Mark 13:5-8 – “And Jesus began to say to them, ‘See that no one leads you astray.  Many will come in my name, saying, ‘I am he!’ and they will lead many astray. And when you hear of wars and rumors of wars, do not be alarmed. This must take place, but the end is not yet. For nation will rise against nation, and kingdom against kingdom. There will be earthquakes in various places; there will be famines. These are but the beginning of the birth pains.’”

Jesus is giving us a warning, which we need to hear today. Deceivers, false messiahs will come:

  1. They will use troubling events in the world to alarm people – wars, earthquakes and famines
  2. They will say that the end is here – “Can’t you see it! All these events are taking place!”
  3. They will call people to follow them. And in this way they will lead people astray.

This has happened throughout history, from a Samaritan false prophet who gathered quite a following before the destruction of Jerusalem, all the way to the present and David Koresh and the Branch Davidians.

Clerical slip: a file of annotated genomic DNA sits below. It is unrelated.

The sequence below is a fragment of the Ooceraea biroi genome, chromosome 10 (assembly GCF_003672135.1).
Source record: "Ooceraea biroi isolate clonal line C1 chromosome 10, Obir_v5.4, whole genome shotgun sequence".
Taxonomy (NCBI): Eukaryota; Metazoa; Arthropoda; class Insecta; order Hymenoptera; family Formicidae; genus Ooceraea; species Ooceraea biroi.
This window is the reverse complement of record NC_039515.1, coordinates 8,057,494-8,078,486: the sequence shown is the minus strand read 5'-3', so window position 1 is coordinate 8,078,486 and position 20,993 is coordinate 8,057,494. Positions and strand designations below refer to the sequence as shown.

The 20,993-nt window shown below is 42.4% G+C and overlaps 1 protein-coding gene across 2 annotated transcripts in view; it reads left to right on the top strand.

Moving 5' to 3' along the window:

In contrast to all this – Jesus, the real Messiah tells us:

  1. These things must happen – there will be troubling events – but don’t be alarmed
  2. The end is not yet
  3. So don’t listen to them! They are deceivers who will lead you astray from your faith in him.

Just as a point of emphasis because we don’t always get it: These things (wars, earthquakes, famines) are not signs of the coming of the end. They are simply the beginning of the end. That yes, we are in the last days, (which began in New Testament times) but not that the last day is here, or even around the corner.

Christians today are often the first ones to be alarmed by events in the world. But we of all people should be calm, because we know this stuff must happen, but the end is not yet. Jesus has told us so. And he said “do not be alarmed.”